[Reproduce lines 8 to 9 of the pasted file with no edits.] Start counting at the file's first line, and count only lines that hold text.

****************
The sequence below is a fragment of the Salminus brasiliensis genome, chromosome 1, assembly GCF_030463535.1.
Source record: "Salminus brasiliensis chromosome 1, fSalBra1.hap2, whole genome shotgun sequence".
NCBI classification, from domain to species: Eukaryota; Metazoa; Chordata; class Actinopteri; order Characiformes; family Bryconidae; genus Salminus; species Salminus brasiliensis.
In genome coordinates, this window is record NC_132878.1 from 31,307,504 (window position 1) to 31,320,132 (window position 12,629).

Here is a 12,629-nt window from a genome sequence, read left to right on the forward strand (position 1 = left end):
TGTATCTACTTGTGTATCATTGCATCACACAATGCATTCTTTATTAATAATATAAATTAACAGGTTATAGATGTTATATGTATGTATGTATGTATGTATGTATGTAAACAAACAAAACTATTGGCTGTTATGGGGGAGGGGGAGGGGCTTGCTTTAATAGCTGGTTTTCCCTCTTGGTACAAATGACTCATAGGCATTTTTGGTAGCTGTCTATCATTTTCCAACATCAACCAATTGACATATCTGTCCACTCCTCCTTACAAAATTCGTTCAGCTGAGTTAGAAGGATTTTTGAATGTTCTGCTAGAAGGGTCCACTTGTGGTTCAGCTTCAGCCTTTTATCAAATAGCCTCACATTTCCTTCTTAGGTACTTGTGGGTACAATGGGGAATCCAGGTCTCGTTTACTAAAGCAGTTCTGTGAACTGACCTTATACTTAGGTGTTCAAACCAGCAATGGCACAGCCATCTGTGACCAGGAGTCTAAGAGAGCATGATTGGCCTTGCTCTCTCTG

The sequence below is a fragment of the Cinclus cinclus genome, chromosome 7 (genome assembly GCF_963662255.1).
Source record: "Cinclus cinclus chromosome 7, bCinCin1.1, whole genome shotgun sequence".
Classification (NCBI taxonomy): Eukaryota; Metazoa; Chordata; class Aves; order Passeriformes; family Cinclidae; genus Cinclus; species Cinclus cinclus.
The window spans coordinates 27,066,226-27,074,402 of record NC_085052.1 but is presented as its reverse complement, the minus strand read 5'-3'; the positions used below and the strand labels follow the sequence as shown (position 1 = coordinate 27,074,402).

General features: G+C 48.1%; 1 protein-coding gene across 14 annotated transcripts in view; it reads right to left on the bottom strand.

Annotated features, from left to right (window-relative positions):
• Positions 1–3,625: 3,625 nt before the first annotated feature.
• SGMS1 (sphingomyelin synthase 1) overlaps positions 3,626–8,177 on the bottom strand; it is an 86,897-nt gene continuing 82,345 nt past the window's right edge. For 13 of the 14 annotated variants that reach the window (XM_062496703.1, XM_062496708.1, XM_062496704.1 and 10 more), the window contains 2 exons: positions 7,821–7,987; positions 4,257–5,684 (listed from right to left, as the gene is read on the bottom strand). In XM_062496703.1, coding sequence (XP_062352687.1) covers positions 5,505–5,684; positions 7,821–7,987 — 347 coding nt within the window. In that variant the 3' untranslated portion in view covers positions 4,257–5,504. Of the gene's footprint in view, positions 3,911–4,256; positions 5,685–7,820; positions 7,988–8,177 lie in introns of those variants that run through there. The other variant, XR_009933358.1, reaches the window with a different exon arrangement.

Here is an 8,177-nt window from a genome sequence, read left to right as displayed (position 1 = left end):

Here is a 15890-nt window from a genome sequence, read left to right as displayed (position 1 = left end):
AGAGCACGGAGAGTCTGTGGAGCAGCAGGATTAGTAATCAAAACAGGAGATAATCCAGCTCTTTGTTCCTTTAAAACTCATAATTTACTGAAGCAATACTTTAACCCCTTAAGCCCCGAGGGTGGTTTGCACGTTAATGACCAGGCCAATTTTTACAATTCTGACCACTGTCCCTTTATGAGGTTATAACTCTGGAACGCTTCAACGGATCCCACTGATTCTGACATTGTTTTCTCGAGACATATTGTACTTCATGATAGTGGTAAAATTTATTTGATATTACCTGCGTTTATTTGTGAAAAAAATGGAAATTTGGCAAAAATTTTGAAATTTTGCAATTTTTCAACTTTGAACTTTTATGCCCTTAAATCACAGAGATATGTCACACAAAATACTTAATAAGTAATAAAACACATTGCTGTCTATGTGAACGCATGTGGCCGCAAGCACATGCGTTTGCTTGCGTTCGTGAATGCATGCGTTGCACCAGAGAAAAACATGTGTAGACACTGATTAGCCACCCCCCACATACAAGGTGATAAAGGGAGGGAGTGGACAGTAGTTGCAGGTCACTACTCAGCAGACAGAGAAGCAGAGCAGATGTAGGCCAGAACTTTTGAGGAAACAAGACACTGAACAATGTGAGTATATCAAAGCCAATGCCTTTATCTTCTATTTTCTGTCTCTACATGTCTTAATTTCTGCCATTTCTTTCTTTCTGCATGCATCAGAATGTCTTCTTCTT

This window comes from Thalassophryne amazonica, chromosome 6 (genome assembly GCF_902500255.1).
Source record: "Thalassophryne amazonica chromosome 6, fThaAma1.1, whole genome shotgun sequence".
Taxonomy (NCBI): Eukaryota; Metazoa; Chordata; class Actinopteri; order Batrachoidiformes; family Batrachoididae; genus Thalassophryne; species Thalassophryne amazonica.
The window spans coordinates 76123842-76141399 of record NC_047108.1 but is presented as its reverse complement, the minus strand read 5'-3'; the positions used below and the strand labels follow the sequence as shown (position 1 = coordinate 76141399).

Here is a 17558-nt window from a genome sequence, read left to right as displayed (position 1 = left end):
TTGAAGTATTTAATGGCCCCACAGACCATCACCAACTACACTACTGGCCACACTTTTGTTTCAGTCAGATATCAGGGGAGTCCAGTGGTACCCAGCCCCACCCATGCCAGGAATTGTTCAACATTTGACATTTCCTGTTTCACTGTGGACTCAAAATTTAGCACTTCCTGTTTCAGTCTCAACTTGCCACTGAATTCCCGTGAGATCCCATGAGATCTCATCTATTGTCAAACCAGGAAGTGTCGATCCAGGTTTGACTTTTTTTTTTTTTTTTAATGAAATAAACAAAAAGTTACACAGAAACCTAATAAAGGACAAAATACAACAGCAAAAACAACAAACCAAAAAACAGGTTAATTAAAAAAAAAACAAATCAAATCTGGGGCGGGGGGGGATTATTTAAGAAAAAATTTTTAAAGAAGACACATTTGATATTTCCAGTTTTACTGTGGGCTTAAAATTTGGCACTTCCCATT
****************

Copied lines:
Source record: "Cinclus cinclus chromosome 7, bCinCin1.1, whole genome shotgun sequence".
Classification (NCBI taxonomy): Eukaryota; Metazoa; Chordata; class Aves; order Passeriformes; family Cinclidae; genus Cinclus; species Cinclus cinclus.